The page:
That is not quite how they see it at Queen’s Park. Gerry Crawley, the club president, acknowledged that leaving for Lesser Hampden was “not a situation we sought,” though he said he was confident the £5 million would be enough to create a new home on the existing training complex there and allow the team to “operate in a similar manner.”

Others are more fearful. Keith McAllister, 61, has been attending Queen’s Park games for almost three decades. He grew up a few streets away. He estimates that he has missed only three away matches since 1979. He has, he said, warned his daughter that if she marries during the season, it will have to be on a Friday.

For home games, he runs a souvenir stall in Hampden Park. Most weeks, he said, he will have a handful of foreign visitors paying homage to Queen’s Park. “There are a lot who come up from England, but I’ve had people from Spain and Germany, too,” he said.

They come not just because of the litany of famous players this club has produced — like Alex Ferguson, now a life member, and Andy Robertson, Liverpool defender and current Scotland captain — but because of its contribution to the game as a whole. Indeed, perhaps more than any other club, Queen’s Park helped to craft soccer as it is played today.

Though the game was first codified in England, for much of the 19th century it remained at heart a “hacking and dribbling” game: Players would run with the ball until they were brought down, by fair means or foul. Queen’s Park is credited with the creation of what it called the “combination” game and what became known, south of the border, as the “Scottish style.” This is the club that invented passing.

“There is a degree of truth in that,” Hastie said. “Queen’s Park introduced that method of play, and they changed the system to go along with it. In terms of style, Queen’s — and Scotland — were ahead. England was behind the times.”

Twice, in the 1880s, Queen’s Park reached the English F.A. Cup final, the only Scottish club ever to do so. In several of the very earliest international matches, Queen’s stood in for Scotland.

“That’s why the great English teams of the 1880s and 1890s all signed Scottish players,” Hastie said. That group of expatriates, drawn south by Preston, Sunderland and Liverpool, among others, became known as the Scots Professors.

Many in Glasgow, then, think this is a club that should be cherished by Scotland, seen as a source of pride. Instead, as it faces ejection from its home, they believe there is a risk it may fall into decay, or even cease to exist.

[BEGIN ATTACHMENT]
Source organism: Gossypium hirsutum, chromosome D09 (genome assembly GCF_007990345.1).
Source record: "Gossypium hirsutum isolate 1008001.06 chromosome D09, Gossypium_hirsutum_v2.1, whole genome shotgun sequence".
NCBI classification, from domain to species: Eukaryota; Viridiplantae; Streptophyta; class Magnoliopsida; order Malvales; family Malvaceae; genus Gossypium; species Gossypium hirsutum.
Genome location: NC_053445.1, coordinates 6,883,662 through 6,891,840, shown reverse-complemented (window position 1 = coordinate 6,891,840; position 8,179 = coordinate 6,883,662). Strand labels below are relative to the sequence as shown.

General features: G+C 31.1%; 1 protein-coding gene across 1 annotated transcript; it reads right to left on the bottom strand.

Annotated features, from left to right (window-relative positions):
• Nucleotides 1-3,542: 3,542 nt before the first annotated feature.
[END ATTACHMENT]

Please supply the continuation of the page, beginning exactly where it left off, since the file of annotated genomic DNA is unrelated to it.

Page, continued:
“What other country would do this, with a team that has done more than any other for the game’s history?” McAllister said. “At one point, this was the best football team in the world. It is a sad thing for football, and this is a football-mad city, but the attitude is that it’s only Queen’s Park. The club will survive, but it will not be what it was.”

Hastie shares that concern. These days, he said, Queen’s Park’s selling point is as a hub for youth development: It attracts players not by offering to pay them, but by providing the “best facilities, the best coaching” outside Celtic and Rangers. The path laid down by Liverpool’s Robertson is a part of that lure — “everyone here wants to wear the No. 3 shirt” in his honor, Hastie said — but so, too, is the opportunity to call Hampden home.

Leaving, then, delivers a double blow: Queen’s Park’s eight youth teams are based at Lesser Hampden, and it is not entirely clear when or where they will play if that facility is remade to house the first team. That — together with the loss of the unique chance to play every other week at the national stadium — could undo much of Queen’s Park’s good work.

What worries them most, though, is something less tangible. To those who have spent their lives following Queen’s Park, or working for Queen’s Park, Hampden is a central part of the club’s identity. This spot has been its home for 115 years. It has been its owner, its developer, its protector. At times, as Hastie said, it has felt like an “unfortunate custodian.”

They know that the time has come to sell, to downsize. But some of the club’s members hoped, perhaps, to be allowed to remain as tenants, as guests of the S.F.A. They fear that by moving on completely, Queen’s Park is leaving behind a little of its soul, a little of itself, in the bricks and mortar and empty seats of Hampden Park.

“Queen’s and Hampden are intrinsically linked,” Hastie said. “It is our whole history, our reason for being. If we lose Hampden, we lose our status as a national institution. We lose everything.”

Rory Smith is the chief soccer correspondent, based in Manchester, England. He covers all aspects of European soccer and has reported from three World Cups, the Olympics, and numerous European tournaments. @RorySmith